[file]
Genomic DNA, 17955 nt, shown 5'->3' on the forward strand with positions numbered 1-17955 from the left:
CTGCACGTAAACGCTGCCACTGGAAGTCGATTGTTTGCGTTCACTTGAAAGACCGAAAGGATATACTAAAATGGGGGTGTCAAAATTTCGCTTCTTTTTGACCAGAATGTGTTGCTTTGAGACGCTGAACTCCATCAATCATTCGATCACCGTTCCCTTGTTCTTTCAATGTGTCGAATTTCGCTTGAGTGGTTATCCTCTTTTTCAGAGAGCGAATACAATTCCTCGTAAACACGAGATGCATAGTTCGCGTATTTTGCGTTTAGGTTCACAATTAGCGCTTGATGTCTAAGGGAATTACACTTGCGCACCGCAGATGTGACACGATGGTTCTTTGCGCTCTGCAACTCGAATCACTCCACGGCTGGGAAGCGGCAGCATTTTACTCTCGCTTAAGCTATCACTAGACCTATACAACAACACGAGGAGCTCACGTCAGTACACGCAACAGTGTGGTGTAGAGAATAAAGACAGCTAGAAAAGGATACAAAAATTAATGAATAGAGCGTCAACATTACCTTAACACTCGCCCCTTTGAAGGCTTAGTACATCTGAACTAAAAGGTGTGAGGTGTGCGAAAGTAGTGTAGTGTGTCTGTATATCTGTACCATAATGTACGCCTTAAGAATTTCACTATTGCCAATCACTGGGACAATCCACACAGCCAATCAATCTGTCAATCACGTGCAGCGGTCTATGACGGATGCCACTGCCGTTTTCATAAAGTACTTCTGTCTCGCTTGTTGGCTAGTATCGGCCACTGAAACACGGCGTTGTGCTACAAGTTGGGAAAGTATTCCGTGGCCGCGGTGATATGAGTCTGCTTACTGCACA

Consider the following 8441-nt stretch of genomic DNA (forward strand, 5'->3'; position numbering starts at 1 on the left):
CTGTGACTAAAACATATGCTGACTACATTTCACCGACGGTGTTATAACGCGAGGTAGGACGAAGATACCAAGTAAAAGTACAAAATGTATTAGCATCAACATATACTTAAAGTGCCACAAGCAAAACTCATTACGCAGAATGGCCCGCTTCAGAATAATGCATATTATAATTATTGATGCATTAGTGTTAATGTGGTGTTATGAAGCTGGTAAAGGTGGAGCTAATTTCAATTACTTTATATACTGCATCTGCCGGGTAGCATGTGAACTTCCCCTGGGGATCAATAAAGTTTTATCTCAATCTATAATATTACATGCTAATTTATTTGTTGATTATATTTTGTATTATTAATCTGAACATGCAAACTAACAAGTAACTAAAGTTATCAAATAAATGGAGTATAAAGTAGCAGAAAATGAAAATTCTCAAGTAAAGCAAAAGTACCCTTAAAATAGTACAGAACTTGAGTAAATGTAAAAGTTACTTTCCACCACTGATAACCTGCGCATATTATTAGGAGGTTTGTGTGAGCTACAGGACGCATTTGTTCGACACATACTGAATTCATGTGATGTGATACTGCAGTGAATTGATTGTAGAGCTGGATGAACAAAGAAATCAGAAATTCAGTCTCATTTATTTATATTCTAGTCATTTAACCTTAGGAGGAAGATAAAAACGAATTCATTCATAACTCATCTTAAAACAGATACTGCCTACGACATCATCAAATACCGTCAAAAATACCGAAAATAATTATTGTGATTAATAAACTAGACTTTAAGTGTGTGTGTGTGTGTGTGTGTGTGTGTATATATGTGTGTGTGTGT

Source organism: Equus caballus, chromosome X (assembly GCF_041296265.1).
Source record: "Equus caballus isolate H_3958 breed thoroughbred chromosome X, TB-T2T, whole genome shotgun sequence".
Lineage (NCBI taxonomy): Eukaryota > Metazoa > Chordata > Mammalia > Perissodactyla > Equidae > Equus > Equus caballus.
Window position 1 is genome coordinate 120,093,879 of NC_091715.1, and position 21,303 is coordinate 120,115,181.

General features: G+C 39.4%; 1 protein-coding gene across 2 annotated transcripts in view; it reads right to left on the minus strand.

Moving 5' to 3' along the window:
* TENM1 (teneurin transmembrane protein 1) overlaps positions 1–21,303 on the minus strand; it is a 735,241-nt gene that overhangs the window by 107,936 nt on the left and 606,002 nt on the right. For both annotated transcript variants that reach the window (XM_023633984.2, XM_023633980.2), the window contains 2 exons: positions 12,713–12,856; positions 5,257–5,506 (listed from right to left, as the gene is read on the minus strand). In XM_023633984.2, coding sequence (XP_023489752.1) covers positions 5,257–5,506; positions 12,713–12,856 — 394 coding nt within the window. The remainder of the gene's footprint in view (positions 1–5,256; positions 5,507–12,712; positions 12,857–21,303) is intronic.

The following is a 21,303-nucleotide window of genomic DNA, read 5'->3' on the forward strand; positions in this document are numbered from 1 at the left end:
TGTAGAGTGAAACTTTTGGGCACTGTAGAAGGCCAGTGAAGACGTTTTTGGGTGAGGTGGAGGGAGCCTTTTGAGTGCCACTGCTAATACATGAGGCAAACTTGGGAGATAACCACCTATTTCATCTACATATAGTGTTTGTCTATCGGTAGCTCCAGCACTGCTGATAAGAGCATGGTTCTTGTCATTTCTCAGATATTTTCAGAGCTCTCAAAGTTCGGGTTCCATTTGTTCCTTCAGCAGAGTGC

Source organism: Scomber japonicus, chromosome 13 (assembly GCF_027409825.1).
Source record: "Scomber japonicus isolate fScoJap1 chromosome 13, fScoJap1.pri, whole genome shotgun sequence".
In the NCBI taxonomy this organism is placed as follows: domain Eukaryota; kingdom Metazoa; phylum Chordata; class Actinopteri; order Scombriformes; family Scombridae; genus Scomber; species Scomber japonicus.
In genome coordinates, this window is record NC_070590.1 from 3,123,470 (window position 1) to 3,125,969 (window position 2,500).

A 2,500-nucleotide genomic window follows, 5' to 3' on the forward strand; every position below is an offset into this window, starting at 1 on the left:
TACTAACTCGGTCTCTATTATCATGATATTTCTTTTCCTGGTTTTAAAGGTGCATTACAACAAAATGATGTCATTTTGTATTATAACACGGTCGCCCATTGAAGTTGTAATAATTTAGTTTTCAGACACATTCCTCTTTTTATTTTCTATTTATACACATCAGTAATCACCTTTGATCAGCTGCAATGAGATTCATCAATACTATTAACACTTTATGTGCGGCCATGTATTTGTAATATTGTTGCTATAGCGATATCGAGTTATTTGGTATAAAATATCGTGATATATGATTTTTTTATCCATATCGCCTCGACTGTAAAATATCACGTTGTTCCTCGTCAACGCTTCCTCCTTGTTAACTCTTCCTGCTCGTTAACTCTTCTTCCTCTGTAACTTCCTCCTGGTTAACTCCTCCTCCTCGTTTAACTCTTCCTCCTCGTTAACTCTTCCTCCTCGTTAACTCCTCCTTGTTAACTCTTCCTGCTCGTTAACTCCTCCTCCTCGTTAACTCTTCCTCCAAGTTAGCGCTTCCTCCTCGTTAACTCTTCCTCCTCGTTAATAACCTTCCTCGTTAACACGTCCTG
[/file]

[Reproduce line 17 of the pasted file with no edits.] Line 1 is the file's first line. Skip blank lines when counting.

In genome coordinates, this window is record NC_070590.1 from 3,123,470 (window position 1) to 3,125,969 (window position 2,500).